[MARMAM] New publication - Killer whale social structure (Suzanne Beck)

suzanne beck suuz_beck at hotmail.com
Mon Oct 10 07:41:39 PDT 2011


Dear colleagues,

We are pleased to announce the recent publication of the following paper on
killer whale social structure. It has been made available online in advance via the following link:
http://beheco.oxfordjournals.org/content/early/2011/10/09/beheco.arr151.abstract

Beck S, Kuningas S, Esteban R, Foote AD (2011) The influence of ecology on sociality in the killer whale (Orcinus orca).  Behavioral Ecology.  doi:10.1093/beheco/arr151.

Abstract
The persistence and size of social groups can be plastic and governed by ecological selection or be under greater genetic control and constrained by phylogenetic inertia. Comparing sociality of phylogenetically divergent populations under the same ecological conditions or between groups within a population under different ecological conditions can identify the relative influence of ecological selection on group formation. Here, we compare the size and persistence of social groups within a community of Atlantic killer whales, comparing between data collected from an area around Scotland where the whales have mainly been seen to hunt seals and data collected from an area around Iceland where the whales have mainly been seen to hunt herring.
Additionally, we compare the observed social structure with that of previously studied Pacific ecotypes. Atlantic killer whale groups in both locations had a stable long-term primary social tier (association index level . 0.8) similar to that of Pacific killer whales. However, associations between these groups were much lower when hunting for seals than for fish in both the Atlantic and the Pacific. The occurrence of these differences in sociality between Atlantic groups, which are linked in a single social network, suggests that ecological selection partially determines sociality in this species. Furthermore, if sociality was constrained by phylogenetic inertia, then the Atlantic killer whales would all be expected to be more similar to the Pacific fish-eating ecotype than the more phylogenetically distant Pacific mammal-eating ecotype. Our study suggests that sociality in killer whales is to some extent plastic and can be adapted to the local ecological conditions.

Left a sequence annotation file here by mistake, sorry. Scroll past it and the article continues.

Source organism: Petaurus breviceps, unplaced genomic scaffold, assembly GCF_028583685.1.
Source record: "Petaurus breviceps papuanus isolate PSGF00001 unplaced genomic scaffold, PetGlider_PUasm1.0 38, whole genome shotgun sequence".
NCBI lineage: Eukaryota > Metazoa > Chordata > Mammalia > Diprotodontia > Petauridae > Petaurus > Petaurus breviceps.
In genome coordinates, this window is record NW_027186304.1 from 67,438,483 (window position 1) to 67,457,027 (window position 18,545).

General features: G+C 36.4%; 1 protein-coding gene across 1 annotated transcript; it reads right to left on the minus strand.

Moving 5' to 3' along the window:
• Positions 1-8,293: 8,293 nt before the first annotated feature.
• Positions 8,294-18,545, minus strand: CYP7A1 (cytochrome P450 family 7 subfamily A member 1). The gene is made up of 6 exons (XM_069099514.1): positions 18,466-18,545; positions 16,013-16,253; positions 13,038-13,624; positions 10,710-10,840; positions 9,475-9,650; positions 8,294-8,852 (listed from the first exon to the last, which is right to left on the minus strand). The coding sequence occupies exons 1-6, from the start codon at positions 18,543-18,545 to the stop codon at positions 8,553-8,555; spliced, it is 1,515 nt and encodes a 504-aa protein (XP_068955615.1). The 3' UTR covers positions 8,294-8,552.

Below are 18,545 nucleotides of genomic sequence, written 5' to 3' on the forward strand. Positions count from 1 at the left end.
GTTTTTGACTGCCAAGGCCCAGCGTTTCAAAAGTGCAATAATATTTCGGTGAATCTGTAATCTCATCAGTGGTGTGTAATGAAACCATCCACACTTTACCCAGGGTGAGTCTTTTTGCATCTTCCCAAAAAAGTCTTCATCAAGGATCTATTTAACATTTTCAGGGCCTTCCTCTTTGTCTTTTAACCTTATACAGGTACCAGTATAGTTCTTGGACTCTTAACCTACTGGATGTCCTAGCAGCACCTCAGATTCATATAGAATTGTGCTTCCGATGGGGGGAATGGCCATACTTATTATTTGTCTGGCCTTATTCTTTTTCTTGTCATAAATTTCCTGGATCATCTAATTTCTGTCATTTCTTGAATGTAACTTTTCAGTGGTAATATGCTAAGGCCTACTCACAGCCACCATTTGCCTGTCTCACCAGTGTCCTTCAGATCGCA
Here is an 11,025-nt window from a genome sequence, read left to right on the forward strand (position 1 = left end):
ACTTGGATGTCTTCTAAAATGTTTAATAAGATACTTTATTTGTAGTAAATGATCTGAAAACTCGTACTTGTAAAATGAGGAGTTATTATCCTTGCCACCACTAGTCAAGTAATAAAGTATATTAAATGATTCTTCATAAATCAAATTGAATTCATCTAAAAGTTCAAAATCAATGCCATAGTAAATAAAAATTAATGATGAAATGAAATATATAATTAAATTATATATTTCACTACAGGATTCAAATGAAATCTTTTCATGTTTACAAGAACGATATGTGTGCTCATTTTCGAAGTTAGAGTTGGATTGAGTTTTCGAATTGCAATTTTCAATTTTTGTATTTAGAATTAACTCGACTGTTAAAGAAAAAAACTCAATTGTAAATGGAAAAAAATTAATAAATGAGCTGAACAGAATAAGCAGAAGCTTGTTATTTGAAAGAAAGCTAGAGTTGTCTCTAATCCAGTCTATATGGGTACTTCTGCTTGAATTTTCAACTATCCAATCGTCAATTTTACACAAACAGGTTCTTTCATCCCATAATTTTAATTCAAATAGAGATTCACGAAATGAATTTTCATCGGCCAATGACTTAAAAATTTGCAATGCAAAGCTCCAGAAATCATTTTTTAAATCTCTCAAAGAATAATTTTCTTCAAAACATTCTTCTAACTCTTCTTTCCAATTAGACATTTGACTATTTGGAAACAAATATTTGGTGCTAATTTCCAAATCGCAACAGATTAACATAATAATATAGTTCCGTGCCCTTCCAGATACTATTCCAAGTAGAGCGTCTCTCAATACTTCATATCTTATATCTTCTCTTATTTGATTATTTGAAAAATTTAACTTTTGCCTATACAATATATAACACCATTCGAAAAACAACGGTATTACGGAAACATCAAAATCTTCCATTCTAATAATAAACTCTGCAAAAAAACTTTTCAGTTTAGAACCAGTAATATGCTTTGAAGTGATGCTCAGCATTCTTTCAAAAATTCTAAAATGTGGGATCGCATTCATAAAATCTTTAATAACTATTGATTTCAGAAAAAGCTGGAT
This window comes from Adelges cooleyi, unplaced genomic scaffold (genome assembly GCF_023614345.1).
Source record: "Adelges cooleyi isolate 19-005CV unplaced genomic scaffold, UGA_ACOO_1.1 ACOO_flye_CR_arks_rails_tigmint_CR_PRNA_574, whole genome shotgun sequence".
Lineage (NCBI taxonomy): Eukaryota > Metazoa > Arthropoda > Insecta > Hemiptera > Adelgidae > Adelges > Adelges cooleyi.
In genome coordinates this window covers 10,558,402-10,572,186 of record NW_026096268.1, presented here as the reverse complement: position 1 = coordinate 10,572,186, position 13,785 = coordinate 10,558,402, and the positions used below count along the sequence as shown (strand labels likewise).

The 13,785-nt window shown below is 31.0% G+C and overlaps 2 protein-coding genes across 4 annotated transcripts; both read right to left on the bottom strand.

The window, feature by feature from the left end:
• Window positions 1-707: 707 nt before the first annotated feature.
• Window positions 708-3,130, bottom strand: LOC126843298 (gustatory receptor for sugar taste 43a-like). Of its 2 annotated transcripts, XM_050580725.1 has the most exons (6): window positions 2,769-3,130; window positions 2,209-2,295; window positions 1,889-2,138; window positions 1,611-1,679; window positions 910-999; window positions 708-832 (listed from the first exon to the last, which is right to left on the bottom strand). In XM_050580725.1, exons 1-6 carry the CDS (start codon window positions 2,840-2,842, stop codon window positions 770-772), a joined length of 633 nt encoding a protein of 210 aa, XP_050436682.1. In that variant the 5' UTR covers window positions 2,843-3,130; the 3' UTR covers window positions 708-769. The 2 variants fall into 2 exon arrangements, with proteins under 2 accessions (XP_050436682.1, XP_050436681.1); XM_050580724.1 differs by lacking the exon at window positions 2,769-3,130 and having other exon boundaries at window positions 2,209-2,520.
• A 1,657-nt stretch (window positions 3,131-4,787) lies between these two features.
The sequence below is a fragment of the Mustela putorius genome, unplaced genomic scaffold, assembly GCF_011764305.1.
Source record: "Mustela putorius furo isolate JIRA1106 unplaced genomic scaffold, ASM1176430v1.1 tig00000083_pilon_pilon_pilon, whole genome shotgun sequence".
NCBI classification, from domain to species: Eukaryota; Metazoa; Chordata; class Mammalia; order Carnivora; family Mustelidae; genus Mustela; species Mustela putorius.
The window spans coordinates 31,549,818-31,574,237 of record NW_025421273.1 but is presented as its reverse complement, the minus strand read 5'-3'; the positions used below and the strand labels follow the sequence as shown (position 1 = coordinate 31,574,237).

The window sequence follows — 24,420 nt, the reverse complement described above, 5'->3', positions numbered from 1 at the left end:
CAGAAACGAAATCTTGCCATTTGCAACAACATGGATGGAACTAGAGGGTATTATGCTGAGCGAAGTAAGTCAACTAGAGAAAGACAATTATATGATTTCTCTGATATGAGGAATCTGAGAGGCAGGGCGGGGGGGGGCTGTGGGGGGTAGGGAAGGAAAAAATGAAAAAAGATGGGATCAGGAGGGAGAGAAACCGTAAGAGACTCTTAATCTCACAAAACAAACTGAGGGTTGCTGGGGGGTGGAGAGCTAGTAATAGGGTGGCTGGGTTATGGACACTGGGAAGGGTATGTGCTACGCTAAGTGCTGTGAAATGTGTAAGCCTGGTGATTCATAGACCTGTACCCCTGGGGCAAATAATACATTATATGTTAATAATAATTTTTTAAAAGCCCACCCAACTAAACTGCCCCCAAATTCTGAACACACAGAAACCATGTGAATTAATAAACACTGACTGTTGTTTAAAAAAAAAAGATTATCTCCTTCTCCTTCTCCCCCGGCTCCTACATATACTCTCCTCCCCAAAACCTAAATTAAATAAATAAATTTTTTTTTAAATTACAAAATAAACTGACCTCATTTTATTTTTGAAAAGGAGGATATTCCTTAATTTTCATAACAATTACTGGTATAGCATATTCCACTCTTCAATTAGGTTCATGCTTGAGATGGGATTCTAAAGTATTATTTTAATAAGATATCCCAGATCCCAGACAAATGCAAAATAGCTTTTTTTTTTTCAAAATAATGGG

Cheers
Suzanne Beck (suuz_beck at hotmail.com)
  		 	   		  
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